A ten mile passing track at the 1/2 way point reduces single track sections to ~ 9 miles each. So 5 minutes to traverse a single track section. 5 minutes to traverse the siding. 5 to traverse the other single track section. Correction no way will that be a siding as Brightline is installing the highest speed turnout in the US which will probably be repeated for both ends of the 10 mile 2nd main track. That would get Brightline to a theoretical 6 tph. However with the probable sometimes delays on FEC northbound does not seem feasible. Maybe 4 per hour more realistic. More?? Then full 2 main tracks MCO - Cocoa.

But making the train sets full with 8 revenue cars seems more than enough capacity.
 

cirdan

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A ten mile passing track at the 1/2 way point reduces single track sections to ~ 9 miles each. So 5 minutes to traverse a single track section. 5 minutes to traverse the siding. 5 to traverse the other single track section. Correction no way will that be a siding as Brightline is installing the highest speed turnout in the US which will probably be repeated for both ends of the 10 mile 2nd main track.
Pulling that off without slowing or stopping one of the trains will require some very precise scheduling.
 

jis

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All this is probably nice theoretical discussion at least as long as only 2tph operates, since one train in each direction can possibly be scheduled with no situation where two trains are on the Orlando - Cocoa section. The 5 minute thing just provides for flexibility and recovery from exceptional situations for now.
 

VentureForth

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Back to elevated tracks in the Miami - WPB area again... Interesting point about elevating only the passenger tracks. Does CSX go up and down to avoid their grade crossings? Are their viaducts under tremendous stress from CSXs activity? I don't know. I would almost rather see the entire 60 mile+ section elevated (may not be practical with river crossings). Then you have two options. If they can handle freight, then run all trains elevated, avoid all grade crossings, and lease the space under the tracks for retail. Retail/Real Estate was part of the original FEC vision for Brightline prior to all the splits, mergers and buyouts. But, running the freight at grade would certainly maintain the pre-Brightline status quo for number and duration of train crossings.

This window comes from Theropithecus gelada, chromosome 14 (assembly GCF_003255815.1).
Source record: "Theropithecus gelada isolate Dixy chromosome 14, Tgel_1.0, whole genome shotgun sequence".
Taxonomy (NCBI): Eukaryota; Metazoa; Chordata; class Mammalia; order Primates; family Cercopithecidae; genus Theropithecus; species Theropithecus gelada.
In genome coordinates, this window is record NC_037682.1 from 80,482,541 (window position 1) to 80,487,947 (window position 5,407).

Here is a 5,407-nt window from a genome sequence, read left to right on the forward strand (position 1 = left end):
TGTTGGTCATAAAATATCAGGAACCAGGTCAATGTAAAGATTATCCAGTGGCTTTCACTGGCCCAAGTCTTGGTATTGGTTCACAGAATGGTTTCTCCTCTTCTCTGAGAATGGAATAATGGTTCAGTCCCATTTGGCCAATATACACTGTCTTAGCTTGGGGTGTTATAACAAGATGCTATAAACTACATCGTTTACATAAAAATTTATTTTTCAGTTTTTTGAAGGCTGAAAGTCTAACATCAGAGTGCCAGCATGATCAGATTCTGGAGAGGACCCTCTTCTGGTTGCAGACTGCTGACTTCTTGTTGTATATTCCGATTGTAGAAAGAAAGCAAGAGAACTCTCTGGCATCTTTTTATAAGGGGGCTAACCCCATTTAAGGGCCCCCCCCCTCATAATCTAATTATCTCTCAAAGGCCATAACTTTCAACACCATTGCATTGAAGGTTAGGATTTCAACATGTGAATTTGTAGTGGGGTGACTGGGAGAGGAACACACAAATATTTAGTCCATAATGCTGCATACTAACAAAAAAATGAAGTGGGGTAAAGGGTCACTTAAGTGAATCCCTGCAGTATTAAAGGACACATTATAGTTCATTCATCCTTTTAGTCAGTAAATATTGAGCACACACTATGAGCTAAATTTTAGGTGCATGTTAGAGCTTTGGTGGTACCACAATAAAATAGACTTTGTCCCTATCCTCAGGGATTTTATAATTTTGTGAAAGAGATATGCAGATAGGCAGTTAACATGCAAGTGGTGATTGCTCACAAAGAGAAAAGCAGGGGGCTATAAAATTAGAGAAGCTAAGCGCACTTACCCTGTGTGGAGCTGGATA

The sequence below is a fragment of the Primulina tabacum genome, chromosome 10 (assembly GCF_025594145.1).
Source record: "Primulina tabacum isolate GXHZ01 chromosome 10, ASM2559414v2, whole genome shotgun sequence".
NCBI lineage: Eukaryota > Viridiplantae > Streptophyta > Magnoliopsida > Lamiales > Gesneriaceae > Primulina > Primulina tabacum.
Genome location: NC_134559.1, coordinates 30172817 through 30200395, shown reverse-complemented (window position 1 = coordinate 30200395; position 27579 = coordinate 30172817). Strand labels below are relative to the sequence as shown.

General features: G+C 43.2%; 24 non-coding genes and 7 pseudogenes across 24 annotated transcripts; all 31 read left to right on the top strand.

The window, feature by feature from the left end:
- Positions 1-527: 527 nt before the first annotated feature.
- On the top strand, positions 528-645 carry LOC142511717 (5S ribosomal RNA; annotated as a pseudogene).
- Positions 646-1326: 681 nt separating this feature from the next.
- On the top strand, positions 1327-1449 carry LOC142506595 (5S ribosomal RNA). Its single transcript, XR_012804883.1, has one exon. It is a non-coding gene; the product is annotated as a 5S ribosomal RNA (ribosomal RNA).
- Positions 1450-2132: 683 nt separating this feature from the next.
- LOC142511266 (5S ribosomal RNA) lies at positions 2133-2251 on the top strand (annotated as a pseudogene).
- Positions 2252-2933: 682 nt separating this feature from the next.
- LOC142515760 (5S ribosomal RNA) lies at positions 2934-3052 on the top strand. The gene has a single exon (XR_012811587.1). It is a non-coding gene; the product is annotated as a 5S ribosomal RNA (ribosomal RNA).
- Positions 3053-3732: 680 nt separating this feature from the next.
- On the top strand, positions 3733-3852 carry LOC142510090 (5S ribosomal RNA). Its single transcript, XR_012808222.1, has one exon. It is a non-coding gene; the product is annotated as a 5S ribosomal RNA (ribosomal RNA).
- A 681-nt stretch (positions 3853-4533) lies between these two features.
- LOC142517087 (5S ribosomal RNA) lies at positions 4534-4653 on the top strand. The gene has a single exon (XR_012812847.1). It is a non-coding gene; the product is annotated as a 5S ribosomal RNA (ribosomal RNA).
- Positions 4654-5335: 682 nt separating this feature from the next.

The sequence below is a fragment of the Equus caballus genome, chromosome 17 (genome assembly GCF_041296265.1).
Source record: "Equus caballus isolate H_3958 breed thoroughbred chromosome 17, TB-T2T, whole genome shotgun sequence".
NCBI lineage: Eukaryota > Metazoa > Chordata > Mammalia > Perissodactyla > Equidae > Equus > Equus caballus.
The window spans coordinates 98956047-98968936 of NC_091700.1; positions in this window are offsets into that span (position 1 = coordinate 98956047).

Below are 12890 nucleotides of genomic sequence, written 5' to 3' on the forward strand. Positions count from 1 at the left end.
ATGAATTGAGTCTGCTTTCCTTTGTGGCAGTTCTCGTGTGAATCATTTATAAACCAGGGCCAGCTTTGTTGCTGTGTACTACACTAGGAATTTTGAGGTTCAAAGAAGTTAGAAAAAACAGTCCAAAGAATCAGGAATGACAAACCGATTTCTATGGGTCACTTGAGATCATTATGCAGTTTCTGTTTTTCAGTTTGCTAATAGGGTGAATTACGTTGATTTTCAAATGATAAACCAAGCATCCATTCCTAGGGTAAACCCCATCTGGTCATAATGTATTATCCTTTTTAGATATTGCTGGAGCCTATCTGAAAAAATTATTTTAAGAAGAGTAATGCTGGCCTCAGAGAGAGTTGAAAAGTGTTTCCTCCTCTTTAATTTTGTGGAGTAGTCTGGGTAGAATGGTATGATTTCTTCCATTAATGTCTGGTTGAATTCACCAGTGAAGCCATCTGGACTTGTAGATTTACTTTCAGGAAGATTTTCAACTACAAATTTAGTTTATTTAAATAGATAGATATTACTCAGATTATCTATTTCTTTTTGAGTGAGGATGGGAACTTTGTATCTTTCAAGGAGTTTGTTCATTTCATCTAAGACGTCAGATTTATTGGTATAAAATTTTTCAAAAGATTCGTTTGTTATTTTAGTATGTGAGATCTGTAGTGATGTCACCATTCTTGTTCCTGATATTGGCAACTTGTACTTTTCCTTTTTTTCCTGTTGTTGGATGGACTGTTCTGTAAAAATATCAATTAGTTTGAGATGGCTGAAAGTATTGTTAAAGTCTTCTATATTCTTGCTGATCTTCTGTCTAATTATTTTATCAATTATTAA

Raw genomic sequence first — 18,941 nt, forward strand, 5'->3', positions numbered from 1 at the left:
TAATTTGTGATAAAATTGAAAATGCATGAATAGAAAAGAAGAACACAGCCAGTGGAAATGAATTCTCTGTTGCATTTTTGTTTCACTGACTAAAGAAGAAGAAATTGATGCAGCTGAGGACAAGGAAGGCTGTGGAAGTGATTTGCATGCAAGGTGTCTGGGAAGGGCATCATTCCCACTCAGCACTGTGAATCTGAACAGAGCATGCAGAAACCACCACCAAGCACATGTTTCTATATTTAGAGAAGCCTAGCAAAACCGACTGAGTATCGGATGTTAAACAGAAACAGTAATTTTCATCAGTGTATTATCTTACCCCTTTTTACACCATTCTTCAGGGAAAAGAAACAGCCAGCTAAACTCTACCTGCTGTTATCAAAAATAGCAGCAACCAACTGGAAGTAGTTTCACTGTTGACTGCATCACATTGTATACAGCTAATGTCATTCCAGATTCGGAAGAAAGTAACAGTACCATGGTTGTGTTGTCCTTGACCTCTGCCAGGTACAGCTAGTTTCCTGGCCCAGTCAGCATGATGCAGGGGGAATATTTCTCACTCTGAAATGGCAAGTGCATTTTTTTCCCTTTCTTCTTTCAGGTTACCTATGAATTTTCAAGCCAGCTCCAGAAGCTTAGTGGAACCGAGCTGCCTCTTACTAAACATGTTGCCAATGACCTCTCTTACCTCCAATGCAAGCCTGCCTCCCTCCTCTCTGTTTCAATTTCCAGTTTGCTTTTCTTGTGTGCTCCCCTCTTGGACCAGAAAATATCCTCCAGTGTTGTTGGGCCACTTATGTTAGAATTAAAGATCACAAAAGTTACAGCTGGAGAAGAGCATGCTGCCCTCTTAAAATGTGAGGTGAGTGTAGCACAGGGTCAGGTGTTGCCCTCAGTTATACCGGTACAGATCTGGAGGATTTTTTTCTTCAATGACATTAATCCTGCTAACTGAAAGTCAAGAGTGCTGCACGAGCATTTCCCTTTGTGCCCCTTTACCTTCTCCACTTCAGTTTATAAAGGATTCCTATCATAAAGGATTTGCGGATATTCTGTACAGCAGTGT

VentureForth

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Brightline plans to capture less than 5% of the total South Florida - Central Florida traffic as was spelled out in their original EIS. That was before there was anything about Tampa. I don;t know how the numbers have changed since then. But of course Tampa is still more than 5 years away.

BTW 12 tph means 6 tph each way, and just because they can run that many does not mean they will run that many. That is why the current decision to build single track sections is a prudent one pending development of traffic justifying the second track.

I haven't seen any studies - I'm sure they are out there - for ridership from Miami to Tampa. My guess is that the projections of market share are split between Miami to Orlando, Tampa to Orlando and Orlando local (Preferably captured by Sunrail).
 

jis

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Back to elevated tracks in the Miami - WPB area again... Interesting point about elevating only the passenger tracks. Does CSX go up and down to avoid their grade crossings? Are their viaducts under tremendous stress from CSXs activity? I don't know. I would almost rather see the entire 60 mile+ section elevated (may not be practical with river crossings). Then you have two options. If they can handle freight, then run all trains elevated, avoid all grade crossings, and lease the space under the tracks for retail. Retail/Real Estate was part of the original FEC vision for Brightline prior to all the splits, mergers and buyouts. But, running the freight at grade would certainly maintain the pre-Brightline status quo for number and duration of train crossings.